Grazing Banned Temporarily on Lands Affecting Endangered Owl
November 25, 2002
TUCSON, Ariz. (AP) - A federal judge has issued an injunction that
could temporarily ban cattle grazing on huge swaths of national forest
land identified as nesting and foraging sites for the endangered Mexican
The injunction is set to kick in Jan. 22. But it won't go into effect if the Forest Service and the U.S. Fish and Wildlife Service complete a new biological review before then, Collins said.
The last such review, which resulted in amended grazing standards set by the Forest Service in 1996, took a couple of years to complete, said Jim Angell, an attorney for Earthjustice, a nonprofit public interest law firm and a plaintiff in the lawsuit.
Those standards were designed to protect owl habitat and ensure its survival. Grazing threatens the owl by reducing its favorite prey, degrading streamside vegetation and slowing the growth of habitat favorable to the bird, environmentalists contend.
"Frankly, they may try to hurry this through so the time grazing is enjoined is shortened," Angell said Monday of the biological review. "My fear is they will try to rush this thing out as quickly as possible and, as a result, their analysis will be shoddy."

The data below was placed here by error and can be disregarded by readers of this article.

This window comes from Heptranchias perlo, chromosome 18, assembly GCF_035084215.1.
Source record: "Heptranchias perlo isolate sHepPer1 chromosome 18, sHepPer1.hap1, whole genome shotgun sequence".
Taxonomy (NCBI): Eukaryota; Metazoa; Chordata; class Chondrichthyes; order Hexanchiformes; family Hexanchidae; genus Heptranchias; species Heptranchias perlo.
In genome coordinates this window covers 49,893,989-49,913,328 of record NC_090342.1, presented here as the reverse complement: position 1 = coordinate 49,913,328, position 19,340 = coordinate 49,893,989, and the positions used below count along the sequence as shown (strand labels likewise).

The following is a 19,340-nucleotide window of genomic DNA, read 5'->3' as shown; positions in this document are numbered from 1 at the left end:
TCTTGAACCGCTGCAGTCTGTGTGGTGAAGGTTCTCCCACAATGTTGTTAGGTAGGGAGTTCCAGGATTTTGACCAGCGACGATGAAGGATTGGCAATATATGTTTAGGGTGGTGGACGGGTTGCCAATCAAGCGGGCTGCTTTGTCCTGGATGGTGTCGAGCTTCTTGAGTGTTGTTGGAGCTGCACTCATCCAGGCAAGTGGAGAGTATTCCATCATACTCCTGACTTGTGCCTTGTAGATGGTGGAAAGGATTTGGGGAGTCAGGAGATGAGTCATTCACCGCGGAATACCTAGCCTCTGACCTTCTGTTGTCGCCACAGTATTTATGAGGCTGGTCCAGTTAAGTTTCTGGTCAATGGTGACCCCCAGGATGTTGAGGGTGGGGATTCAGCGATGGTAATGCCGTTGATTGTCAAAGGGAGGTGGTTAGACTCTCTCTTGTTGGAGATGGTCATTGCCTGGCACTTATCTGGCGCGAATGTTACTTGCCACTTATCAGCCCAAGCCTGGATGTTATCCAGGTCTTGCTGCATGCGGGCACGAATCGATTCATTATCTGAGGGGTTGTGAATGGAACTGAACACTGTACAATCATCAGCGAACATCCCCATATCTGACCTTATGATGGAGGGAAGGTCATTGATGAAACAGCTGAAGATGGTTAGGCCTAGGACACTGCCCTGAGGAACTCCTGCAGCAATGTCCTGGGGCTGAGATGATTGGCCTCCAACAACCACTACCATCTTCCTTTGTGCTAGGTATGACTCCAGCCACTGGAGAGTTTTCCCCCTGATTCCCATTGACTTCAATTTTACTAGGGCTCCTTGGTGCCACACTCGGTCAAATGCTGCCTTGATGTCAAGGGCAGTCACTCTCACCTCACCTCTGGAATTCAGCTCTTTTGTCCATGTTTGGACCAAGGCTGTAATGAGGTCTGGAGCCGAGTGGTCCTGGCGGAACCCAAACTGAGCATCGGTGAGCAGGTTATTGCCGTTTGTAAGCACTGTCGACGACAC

Collins didn't specify how many acres were included in the injunction, but Angell put the number at at least 200,000. Attorneys representing the Justice Department and the Arizona Cattle Growers Association didn't return calls seeking comment Monday.
Collin's injunction is the latest step in a long-running lawsuit over the owl habitat. Last month, he found that the Forest Service violated the Endangered Species Act by failing to prevent overgrazing on millions of acres of national forest in the two states.
The government or the Arizona Cattle Growers Association could appeal Collins' order. Art Morrison, a spokesman for the Forest Service's regional headquarters in Albuquerque, N.M., said officials haven't consulted with the Justice Department on the ruling yet.
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